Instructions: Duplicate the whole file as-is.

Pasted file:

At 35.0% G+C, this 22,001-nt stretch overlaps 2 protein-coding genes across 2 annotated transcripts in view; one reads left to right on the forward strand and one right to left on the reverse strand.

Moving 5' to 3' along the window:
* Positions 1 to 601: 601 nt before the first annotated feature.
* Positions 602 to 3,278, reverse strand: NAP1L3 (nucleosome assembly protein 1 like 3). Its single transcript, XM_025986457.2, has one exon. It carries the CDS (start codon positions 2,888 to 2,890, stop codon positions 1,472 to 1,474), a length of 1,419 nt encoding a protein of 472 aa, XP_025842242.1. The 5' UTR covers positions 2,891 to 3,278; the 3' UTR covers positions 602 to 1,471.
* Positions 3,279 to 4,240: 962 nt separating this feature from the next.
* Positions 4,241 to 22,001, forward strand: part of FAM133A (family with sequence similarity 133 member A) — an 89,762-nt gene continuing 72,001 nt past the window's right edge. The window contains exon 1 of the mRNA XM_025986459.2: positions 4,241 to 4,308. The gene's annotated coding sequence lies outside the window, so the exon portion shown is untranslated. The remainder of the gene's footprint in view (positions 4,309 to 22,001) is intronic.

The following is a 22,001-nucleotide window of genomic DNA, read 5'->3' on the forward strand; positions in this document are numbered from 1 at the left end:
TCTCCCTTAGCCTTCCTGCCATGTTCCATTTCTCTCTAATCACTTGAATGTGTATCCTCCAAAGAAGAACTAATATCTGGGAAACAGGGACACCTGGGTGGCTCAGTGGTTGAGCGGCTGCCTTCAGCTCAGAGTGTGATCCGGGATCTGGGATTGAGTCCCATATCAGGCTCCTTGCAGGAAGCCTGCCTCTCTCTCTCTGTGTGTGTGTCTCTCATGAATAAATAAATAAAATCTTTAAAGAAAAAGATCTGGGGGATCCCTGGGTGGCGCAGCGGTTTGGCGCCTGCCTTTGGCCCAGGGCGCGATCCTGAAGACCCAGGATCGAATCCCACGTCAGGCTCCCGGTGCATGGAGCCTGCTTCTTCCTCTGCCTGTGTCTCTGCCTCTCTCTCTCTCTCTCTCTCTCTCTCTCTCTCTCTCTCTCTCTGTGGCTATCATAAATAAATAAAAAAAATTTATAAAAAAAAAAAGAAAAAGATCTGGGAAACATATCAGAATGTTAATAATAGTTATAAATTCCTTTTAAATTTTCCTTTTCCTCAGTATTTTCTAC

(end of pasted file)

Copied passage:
At 35.0% G+C, this 22,001-nt stretch overlaps 2 protein-coding genes across 2 annotated transcripts in view; one reads left to right on the forward strand and one right to left on the reverse strand.

Moving 5' to 3' along the window:
* Positions 1 to 601: 601 nt before the first annotated feature.
* Positions 602 to 3,278, reverse strand: NAP1L3 (nucleosome assembly protein 1 like 3). Its single transcript, XM_025986457.2, has one exon. It carries the CDS (start codon positions 2,888 to 2,890, stop codon positions 1,472 to 1,474), a length of 1,419 nt encoding a protein of 472 aa, XP_025842242.1. The 5' UTR covers positions 2,891 to 3,278; the 3' UTR covers positions 602 to 1,471.
* Positions 3,279 to 4,240: 962 nt separating this feature from the next.
* Positions 4,241 to 22,001, forward strand: part of FAM133A (family with sequence similarity 133 member A) — an 89,762-nt gene continuing 72,001 nt past the window's right edge. The window contains exon 1 of the mRNA XM_025986459.2: positions 4,241 to 4,308. The gene's annotated coding sequence lies outside the window, so the exon portion shown is untranslated. The remainder of the gene's footprint in view (positions 4,309 to 22,001) is intronic.

The following is a 22,001-nucleotide window of genomic DNA, read 5'->3' on the forward strand; positions in this document are numbered from 1 at the left end:
TCTCCCTTAGCCTTCCTGCCATGTTCCATTTCTCTCTAATCACTTGAATGTGTATCCTCCAAAGAAGAACTAATATCTGGGAAACAGGGACACCTGGGTGGCTCAGTGGTTGAGCGGCTGCCTTCAGCTCAGAGTGTGATCCGGGATCTGGGATTGAGTCCCATATCAGGCTCCTTGCAGGAAGCCTGCCTCTCTCTCTCTGTGTGTGTGTCTCTCATGAATAAATAAATAAAATCTTTAAAGAAAAAGATCTGGGGGATCCCTGGGTGGCGCAGCGGTTTGGCGCCTGCCTTTGGCCCAGGGCGCGATCCTGAAGACCCAGGATCGAATCCCACGTCAGGCTCCCGGTGCATGGAGCCTGCTTCTTCCTCTGCCTGTGTCTCTGCCTCTCTCTCTCTCTCTCTCTCTCTCTCTCTCTCTCTCTCTCTCTGTGGCTATCATAAATAAATAAAAAAAATTTATAAAAAAAAAAAGAAAAAGATCTGGGAAACATATCAGAATGTTAATAATAGTTATAAATTCCTTTTAAATTTTCCTTTTCCTCAGTATTTTCTAC